ENGLEWOOD, Colo. (AP) — With NFL teams poring over his college film, Cody Latimer went out for a run one cold day in January and felt a pop in his left foot.
An X-ray revealed a broken fifth metatarsal, which required surgery.
That meant he couldn’t do anything but the bench press at the NFL scouting combine in February.
But it didn’t keep him from running a 4.39 in the 40-yard dash at Indiana’s pro day in March. Nor did it prevent the Denver Broncos from selecting him in the second round of the NFL draft earlier this month.
It is, however, keeping the Broncos from turning the wide receiver loose on the football field at their rookie minicamp this weekend.
“We’re going to be smart with his foot,” coach John Fox said.
The Broncos aren’t taking any risks on their big wide receiver whom they have big plans for this season.
Latimer is just in the early stages of learning the Broncos’ complex offense and doing mental repetitions while running half-speed along the sideline while his fellow rookie receivers such as Michigan State’s Bennie Fowler and Fresno State’s Isiah Burse, two undrafted free agents who were with him at the NFL combine in Indianapolis, run routes full-speed on the field.
“I’m eager, but you know that’s good. I get to get mental reps and learn from everyone else, seeing what everybody else is doing and how to get coached up from their mistakes — and hoping that when I come out here and I’m able to run I don’t make those mistakes,” Latimer said Saturday.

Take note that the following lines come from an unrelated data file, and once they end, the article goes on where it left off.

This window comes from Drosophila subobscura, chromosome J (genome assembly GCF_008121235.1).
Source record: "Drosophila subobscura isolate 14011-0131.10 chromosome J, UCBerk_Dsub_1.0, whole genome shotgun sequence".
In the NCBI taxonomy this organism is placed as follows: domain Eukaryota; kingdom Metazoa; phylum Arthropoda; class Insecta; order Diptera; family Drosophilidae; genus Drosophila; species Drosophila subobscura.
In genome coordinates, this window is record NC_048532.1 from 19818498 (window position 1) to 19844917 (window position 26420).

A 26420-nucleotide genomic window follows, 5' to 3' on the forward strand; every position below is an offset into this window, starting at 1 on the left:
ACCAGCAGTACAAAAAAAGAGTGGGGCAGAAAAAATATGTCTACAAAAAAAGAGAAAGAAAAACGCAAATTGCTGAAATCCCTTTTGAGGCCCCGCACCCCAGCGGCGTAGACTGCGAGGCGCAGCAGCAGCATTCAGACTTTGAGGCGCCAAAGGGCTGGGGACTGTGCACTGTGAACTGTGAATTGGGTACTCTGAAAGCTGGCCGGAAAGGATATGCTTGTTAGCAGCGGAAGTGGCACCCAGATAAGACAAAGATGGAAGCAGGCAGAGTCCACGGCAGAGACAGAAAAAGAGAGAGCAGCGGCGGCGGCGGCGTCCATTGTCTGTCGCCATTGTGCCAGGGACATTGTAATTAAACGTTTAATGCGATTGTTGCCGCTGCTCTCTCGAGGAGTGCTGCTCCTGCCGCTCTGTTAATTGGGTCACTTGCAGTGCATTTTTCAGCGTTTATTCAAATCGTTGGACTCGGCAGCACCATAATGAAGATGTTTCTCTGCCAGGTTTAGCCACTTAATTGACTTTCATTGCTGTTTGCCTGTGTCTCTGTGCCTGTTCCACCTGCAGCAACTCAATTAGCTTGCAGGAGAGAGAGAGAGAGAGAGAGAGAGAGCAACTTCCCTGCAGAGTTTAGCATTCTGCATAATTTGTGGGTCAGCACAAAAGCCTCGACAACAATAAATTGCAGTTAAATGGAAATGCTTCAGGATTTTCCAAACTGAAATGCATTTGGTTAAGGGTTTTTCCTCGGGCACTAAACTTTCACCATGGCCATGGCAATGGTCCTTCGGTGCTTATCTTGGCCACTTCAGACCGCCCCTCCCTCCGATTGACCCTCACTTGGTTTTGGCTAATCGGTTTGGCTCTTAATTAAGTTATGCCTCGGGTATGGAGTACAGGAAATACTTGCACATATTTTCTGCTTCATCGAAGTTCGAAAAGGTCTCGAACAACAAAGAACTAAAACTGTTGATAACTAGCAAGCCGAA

“So I’m doing a lot of learning and doing a lot of mental reps, so it’s good for me.”
Asked whereabouts he is in the healing process, Latimer said, “It’s healing. (We have) great trainers here. They are doing a good job of supporting me and making sure I’m doing the right things so I’m healthy for (training camp).
Then, the Broncos will get to see firsthand the unusual mix of size, speed and strength to go with uncanny blocking skills and superb hands that made general manager John Elway move up in a trade with San Francisco to take the 6-foot-2, 215-pound receiver in the second round.
Offensive coordinator Adam Gase said he loved what he saw in Latimer when he watched his college film.
“Obviously a big guy. His height-weight-speed was very impressive, and then the way that he plays the game is a little different than probably a lot of receivers out there, especially in the NFL,” Gase said.
“He’s a physical specimen, and when he plays, he plays his size. To see him catch the ball as well as he does and then his blocking is unbelievable. I don’t think I’ve really seen a college guy go after it the way he has, and hopefully he just carries that over to this level.”
Latimer won’t just be asked to free up fellow pass-catchers on pick plays the way Eric Decker used to, though.
Latimer grew up on the hardwood and brings basketball skills to the gridiron, which the Broncos can sorely use close to the goal line.
Gase said he relishes the thought of putting Latimer opposite Demaryius Thomas or Emmanuel Sanders near the goal line to give Peyton Manning another option and defensive coordinators even more headaches.
“I think I saw him — 50-50 balls, he came down with it every time,” Gase said. “That’s a dimension that we’re always looking to improve on, especially in the low-red area. That was probably one part of our red-area game we struggled on, where we probably kicked too many field goals inside the 5 (-yard line).”
BY ARNIE STAPLETON, AP Pro Football Writer
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